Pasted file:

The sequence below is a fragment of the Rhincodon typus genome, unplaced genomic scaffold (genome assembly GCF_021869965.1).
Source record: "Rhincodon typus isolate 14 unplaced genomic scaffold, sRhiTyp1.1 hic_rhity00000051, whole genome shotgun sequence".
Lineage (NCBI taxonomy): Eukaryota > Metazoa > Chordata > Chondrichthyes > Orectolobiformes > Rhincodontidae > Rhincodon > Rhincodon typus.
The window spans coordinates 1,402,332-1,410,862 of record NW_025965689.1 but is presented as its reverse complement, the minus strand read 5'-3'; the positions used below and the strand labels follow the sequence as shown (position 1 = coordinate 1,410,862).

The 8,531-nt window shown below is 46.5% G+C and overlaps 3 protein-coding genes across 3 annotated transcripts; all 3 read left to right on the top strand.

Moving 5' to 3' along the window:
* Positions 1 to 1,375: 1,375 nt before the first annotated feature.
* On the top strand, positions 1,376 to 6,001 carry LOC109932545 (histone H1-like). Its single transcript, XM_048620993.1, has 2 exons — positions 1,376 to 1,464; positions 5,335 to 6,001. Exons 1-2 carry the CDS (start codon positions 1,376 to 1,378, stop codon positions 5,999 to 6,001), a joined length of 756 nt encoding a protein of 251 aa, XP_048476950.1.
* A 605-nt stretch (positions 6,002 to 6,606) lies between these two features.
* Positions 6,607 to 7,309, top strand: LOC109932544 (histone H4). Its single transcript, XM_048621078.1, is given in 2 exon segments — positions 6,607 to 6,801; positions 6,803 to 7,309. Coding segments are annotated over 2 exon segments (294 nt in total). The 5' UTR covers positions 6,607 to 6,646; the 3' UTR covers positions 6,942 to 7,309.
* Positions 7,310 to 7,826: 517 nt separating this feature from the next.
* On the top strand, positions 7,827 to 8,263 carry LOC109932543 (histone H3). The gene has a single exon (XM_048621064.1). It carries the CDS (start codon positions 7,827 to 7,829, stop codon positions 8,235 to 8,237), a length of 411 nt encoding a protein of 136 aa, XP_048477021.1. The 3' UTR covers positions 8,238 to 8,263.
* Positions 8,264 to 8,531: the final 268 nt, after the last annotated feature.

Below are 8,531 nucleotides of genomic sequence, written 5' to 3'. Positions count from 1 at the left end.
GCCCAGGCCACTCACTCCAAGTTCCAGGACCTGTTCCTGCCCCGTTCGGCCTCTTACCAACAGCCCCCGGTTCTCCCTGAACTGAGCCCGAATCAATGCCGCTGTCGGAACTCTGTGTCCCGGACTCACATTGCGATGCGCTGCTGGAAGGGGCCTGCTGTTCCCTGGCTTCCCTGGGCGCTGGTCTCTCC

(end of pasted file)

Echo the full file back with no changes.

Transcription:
The sequence below is a fragment of the Rhincodon typus genome, unplaced genomic scaffold (genome assembly GCF_021869965.1).
Source record: "Rhincodon typus isolate 14 unplaced genomic scaffold, sRhiTyp1.1 hic_rhity00000051, whole genome shotgun sequence".
Lineage (NCBI taxonomy): Eukaryota > Metazoa > Chordata > Chondrichthyes > Orectolobiformes > Rhincodontidae > Rhincodon > Rhincodon typus.
The window spans coordinates 1,402,332-1,410,862 of record NW_025965689.1 but is presented as its reverse complement, the minus strand read 5'-3'; the positions used below and the strand labels follow the sequence as shown (position 1 = coordinate 1,410,862).

The 8,531-nt window shown below is 46.5% G+C and overlaps 3 protein-coding genes across 3 annotated transcripts; all 3 read left to right on the top strand.

Moving 5' to 3' along the window:
* Positions 1 to 1,375: 1,375 nt before the first annotated feature.
* On the top strand, positions 1,376 to 6,001 carry LOC109932545 (histone H1-like). Its single transcript, XM_048620993.1, has 2 exons — positions 1,376 to 1,464; positions 5,335 to 6,001. Exons 1-2 carry the CDS (start codon positions 1,376 to 1,378, stop codon positions 5,999 to 6,001), a joined length of 756 nt encoding a protein of 251 aa, XP_048476950.1.
* A 605-nt stretch (positions 6,002 to 6,606) lies between these two features.
* Positions 6,607 to 7,309, top strand: LOC109932544 (histone H4). Its single transcript, XM_048621078.1, is given in 2 exon segments — positions 6,607 to 6,801; positions 6,803 to 7,309. Coding segments are annotated over 2 exon segments (294 nt in total). The 5' UTR covers positions 6,607 to 6,646; the 3' UTR covers positions 6,942 to 7,309.
* Positions 7,310 to 7,826: 517 nt separating this feature from the next.
* On the top strand, positions 7,827 to 8,263 carry LOC109932543 (histone H3). The gene has a single exon (XM_048621064.1). It carries the CDS (start codon positions 7,827 to 7,829, stop codon positions 8,235 to 8,237), a length of 411 nt encoding a protein of 136 aa, XP_048477021.1. The 3' UTR covers positions 8,238 to 8,263.
* Positions 8,264 to 8,531: the final 268 nt, after the last annotated feature.

Below are 8,531 nucleotides of genomic sequence, written 5' to 3'. Positions count from 1 at the left end.
GCCCAGGCCACTCACTCCAAGTTCCAGGACCTGTTCCTGCCCCGTTCGGCCTCTTACCAACAGCCCCCGGTTCTCCCTGAACTGAGCCCGAATCAATGCCGCTGTCGGAACTCTGTGTCCCGGACTCACATTGCGATGCGCTGCTGGAAGGGGCCTGCTGTTCCCTGGCTTCCCTGGGCGCTGGTCTCTCC